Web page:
The end of the IWA’s 25th anniversary year is proving to be a pivotal moment of change for the IWA, made concrete today by the appointment of 37 year-old Lee Waters, currently the Director of Sustrans Cymru, as our next Director. Celebration of an anniversary always entails an element of looking back, but with Lee’s appointment our focus now will be very firmly on the years ahead.
He succeeds John Osmond, who is stepping down after 17 distinguished years in the post, during which he has put the IWA firmly on the map of civil society in Wales – one of his many contributions to Welsh life.
In Lee Waters we have found someone at the forefront of a new generation of politically engaged people whose lives and careers have been shaped by devolution. As such his appointment marks a generational shift for the IWA and will be part of a wider process of refreshing our mission in the years ahead. I am pleased to say that his appointment concludes an open and strongly competitive process.
Lee has already demonstrated a powerful capacity to bring practical innovation as well as challenge into the policy debate in Wales. His profound commitment to moving Wales forward, his understanding of Welsh politics, coupled with his range of experience, equip him well not only to continue the work of the Institute but also to build out from the strong foundations that have been laid over the last quarter century. As he himself says:
“I am excited to get the opportunity to lead the IWA. For Wales to achieve our potential we need an open and self-critical culture. The IWA has a vital role to play in creating a space where ideas can collide, and solutions can be forged. Having played a crucial role in shaping the creation of a law-making Assembly for Wales, the challenge now for the IWA is to play the role of critical friend in scrutinising the way the powers are used”.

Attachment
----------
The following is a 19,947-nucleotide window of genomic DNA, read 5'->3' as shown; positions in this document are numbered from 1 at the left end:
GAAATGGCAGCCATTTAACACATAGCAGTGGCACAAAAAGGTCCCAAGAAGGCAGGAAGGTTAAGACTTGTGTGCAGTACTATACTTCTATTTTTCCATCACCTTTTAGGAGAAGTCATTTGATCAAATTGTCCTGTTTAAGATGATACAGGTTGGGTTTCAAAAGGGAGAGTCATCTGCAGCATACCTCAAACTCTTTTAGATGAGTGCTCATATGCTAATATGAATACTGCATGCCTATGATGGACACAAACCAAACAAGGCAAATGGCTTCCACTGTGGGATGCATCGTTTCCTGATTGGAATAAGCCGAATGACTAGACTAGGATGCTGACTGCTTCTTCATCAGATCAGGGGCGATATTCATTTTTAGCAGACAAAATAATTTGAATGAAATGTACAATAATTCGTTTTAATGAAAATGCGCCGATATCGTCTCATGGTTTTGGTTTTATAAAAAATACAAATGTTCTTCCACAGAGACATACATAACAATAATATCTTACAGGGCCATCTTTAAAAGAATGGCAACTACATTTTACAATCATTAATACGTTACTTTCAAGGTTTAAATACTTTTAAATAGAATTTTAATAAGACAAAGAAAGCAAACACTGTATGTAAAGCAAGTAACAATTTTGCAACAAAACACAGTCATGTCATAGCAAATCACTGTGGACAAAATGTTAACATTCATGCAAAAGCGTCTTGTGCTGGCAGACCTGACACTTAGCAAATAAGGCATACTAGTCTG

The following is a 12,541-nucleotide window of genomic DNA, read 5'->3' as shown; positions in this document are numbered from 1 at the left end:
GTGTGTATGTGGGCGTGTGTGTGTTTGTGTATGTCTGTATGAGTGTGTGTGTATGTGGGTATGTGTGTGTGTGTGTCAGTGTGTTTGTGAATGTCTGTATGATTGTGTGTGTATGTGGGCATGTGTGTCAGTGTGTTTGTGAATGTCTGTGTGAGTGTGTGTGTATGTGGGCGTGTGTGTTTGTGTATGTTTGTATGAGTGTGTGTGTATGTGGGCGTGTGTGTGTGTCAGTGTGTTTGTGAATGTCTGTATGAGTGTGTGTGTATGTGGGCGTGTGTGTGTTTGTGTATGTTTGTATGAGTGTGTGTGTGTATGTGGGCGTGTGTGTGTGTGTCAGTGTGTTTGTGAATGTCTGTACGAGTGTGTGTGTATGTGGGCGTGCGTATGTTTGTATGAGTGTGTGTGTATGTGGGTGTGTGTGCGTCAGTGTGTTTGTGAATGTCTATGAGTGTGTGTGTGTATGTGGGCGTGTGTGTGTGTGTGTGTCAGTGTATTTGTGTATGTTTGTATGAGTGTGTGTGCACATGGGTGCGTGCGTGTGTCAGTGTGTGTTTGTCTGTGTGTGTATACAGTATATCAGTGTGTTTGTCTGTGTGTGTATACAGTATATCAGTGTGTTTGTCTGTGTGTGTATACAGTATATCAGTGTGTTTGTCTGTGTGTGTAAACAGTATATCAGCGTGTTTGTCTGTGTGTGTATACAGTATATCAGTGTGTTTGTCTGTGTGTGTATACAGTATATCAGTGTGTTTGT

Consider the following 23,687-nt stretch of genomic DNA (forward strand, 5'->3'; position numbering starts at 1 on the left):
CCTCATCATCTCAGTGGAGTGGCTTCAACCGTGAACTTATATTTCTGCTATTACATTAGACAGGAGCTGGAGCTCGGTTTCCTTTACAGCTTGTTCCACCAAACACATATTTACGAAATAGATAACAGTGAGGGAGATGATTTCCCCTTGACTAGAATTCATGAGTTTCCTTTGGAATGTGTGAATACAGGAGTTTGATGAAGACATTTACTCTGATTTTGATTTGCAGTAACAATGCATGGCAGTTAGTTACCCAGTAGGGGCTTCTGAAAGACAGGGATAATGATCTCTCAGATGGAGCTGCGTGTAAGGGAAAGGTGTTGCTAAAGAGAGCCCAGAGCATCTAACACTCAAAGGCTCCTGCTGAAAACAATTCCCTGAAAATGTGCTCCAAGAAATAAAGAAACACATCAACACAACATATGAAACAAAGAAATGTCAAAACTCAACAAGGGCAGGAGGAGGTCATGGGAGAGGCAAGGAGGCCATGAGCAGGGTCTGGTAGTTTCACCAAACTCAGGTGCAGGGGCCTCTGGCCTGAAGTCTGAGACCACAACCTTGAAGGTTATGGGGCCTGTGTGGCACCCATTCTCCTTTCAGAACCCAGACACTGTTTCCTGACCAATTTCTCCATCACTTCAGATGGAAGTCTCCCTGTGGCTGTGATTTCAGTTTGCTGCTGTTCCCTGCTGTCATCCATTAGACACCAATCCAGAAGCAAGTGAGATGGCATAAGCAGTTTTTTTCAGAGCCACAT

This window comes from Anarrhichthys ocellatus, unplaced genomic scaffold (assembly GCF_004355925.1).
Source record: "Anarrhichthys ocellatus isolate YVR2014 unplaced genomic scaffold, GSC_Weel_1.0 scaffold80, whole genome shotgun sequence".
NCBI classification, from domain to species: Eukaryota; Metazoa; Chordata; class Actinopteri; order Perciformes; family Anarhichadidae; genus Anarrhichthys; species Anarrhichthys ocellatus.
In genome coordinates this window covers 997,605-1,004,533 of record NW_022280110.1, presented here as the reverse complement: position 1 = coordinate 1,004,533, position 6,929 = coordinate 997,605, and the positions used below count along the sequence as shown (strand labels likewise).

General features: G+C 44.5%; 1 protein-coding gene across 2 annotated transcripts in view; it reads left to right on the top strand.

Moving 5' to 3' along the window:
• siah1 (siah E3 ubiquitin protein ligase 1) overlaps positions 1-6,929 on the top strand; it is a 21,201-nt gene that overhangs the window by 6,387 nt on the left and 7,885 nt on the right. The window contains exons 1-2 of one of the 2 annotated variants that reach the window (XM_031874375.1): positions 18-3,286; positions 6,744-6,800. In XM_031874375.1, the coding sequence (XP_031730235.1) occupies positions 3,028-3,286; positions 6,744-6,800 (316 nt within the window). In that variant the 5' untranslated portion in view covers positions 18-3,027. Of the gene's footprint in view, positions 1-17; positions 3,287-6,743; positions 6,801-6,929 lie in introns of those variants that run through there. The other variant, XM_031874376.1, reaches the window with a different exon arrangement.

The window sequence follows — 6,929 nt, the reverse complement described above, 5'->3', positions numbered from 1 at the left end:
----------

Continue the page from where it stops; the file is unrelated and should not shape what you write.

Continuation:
What experience does he bring to his new role? He is a former Chief Political Correspondent for ITV Wales and BBC Wales producer, and since 2007 has been Director of the influential green transport organisation, Sustrans Cymru. Significantly, Sustrans is one of the first civil society organisations in Wales to be on the verge of getting a Bill through the National Assembly – the Active Travel Bill, now going through its committee stage.
At Sustrans he has transformed the profile of the organisation in Wales, doubling its size in the process, and now with overall responsibility for a portfolio of practical projects to change travel behaviour worth in excess of £24 million.
In 2011 he was asked by the First Minister, Carwyn Jones, to be his representative on the cross-party Yes campaign ahead of the referendum. He became Vice Chair of the campaign organisation, led on media and communications, and was responsible for working with all four parties to forge messaging for the campaign.
He was brought up in the Amman Valley and educated at Ammanford Comprehensive School and the University of Wales, Aberystwyth where he received a first class degree in politics, and authored a prize-winning thesis on devolution. He was also selected to be an English Speaking Union Capitol Hill Scholar and worked in the US House of Representatives in Washington D.C, before working for politicians in Wales and Westminster.
After graduating he served as a speechwriter and political secretary to the Secretary of State for Wales before joining BBC Wales as a producer of the flagship breakfast radio programme, Good Morning Wales, where he helped establish the programme’s reputation for breaking political stories. In 2001 he joined the ITV Wales political unit. Over the course of five years he presented the weekly politics programme, Waterfront, and reported on the National Assembly and House of Commons as a lobby correspondent.
For the past decade he has also been Chair of Governors of the highly regarded Barry Island Primary school. He lives on the island with his wife and two children.
I am sure that all our individual and corporate members, and our Fellows, will give Lee Waters their full support in developing the work and impact of an institution that is vital for civil society in Wales.